Here, there was no fabrication of physical evidence. The photograph accurately depicted the crime scene, including two drinking glasses on a table in the victim's apartment. Thus, any deception did not emanate from the photograph, but rather from the oral misrepresentation that defendant's fingerprints were found in the apartment. As the trial court held:
This court finds that the verbal misrepresentation of evidence by Sergeant Appleyar was not the police fabrication of tangible evidence which is condemned as a violation of due process and which renders statements [inadmissible] as a matter of law.
Patton held that trickery or false representation is allowable as long as the falsity emanates from the voice of the officer. Thus verbal misstatements or fabrications by the police are allowable. What offends due process is the police fabrication of tangible evidence such as fake audio recordings, fake scientific documents, fake writings on official papers, et cetera.
The instant case does not involve police fabrication of tangible evidence. The photographs which were shown to defendant were not fabricated or fake, they depicted this crime scene. As such, they would be admissible at trial. The lie about fingerprints was verbal. It was not in the form of a false or fake tangible document purporting to [be] an official fingerprint analysis. Thus there is no due process basis for suppressing the statements which were induced from defendant.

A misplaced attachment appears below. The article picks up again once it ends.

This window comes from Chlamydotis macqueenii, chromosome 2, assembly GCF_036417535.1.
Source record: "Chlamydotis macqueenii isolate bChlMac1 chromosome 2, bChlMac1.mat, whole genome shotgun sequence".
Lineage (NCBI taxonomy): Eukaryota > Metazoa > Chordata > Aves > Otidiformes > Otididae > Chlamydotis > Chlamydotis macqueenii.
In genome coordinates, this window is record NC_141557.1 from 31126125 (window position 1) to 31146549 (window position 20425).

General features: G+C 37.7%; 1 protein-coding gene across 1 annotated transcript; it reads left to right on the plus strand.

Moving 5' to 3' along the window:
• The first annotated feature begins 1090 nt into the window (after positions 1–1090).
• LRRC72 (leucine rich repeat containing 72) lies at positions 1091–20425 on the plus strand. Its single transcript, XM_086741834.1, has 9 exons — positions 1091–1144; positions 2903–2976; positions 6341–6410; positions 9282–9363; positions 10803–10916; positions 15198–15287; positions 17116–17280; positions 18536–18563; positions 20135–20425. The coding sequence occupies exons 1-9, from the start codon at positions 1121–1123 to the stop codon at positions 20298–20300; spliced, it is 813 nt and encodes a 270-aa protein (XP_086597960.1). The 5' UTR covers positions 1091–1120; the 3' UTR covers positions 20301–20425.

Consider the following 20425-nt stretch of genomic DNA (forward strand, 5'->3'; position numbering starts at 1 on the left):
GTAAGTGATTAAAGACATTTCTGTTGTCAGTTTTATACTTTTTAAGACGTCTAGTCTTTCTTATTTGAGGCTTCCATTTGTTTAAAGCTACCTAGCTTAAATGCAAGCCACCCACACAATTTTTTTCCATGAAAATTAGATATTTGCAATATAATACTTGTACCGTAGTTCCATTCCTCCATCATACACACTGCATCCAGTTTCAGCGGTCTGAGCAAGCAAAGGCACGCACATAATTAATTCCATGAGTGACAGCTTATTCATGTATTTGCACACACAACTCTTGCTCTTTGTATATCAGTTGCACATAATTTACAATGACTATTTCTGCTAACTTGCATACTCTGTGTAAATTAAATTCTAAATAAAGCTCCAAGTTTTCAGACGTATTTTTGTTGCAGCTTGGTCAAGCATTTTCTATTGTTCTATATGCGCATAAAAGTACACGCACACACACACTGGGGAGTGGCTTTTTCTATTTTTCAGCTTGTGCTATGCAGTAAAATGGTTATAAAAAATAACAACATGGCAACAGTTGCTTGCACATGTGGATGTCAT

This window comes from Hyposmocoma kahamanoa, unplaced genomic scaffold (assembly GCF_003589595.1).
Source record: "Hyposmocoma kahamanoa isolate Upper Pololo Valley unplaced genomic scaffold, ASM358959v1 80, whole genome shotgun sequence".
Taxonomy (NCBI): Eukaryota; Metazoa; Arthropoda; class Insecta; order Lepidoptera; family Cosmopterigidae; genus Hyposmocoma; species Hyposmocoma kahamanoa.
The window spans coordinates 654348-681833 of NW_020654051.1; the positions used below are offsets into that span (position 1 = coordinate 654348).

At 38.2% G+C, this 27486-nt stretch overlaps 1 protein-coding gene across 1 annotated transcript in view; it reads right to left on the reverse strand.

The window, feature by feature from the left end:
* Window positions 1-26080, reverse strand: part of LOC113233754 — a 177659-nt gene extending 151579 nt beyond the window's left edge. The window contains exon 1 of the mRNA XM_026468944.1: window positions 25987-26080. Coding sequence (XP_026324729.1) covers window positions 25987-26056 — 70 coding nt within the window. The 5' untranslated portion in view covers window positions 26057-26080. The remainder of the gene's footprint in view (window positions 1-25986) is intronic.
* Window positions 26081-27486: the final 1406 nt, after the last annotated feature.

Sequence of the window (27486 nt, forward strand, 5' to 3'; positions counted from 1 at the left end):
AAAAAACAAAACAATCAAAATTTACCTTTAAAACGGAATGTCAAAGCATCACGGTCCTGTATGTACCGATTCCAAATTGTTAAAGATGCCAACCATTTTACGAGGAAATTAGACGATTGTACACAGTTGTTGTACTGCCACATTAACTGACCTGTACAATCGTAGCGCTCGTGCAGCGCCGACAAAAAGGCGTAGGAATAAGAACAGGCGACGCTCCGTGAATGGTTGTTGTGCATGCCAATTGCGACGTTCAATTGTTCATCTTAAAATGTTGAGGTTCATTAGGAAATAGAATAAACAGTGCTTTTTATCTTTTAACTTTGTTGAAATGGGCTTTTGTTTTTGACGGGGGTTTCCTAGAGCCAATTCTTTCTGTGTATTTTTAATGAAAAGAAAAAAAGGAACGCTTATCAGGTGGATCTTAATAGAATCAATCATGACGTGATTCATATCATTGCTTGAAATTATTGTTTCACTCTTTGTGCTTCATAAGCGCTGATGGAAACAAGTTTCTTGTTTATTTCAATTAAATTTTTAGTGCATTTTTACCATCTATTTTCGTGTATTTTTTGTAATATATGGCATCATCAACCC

We concur in the trial court's assessment. The misrepresentation made in this case was a permissible "suggest[ion] that evidence in the form of [fingerprints] exist[ed] that [would] implicate [defendant][,]" Patton, supra, 362 N.J. Super. at 32, and did not render defendant's statement an involuntary act.
Defendant next argues that, lacking any scientific basis, it was error to admit Sergeant Wagner's testimony that he believed the red spots on the wall to be blood. Trial counsel objected to the reference below, but was overruled by the judge who instructed the jury that no forensic tests had substantiated Warner's impression. We discern no abuse of discretion in the judge's ruling. State v. Nelson, 173 N.J. 417, 470 (2002).
Lay witnesses are permitted to testify as to "opinions or inferences" if that testimony "(a) is rationally based on the perception of the witness and (b) will assist in understanding the witness' testimony or in determining a fact in issue."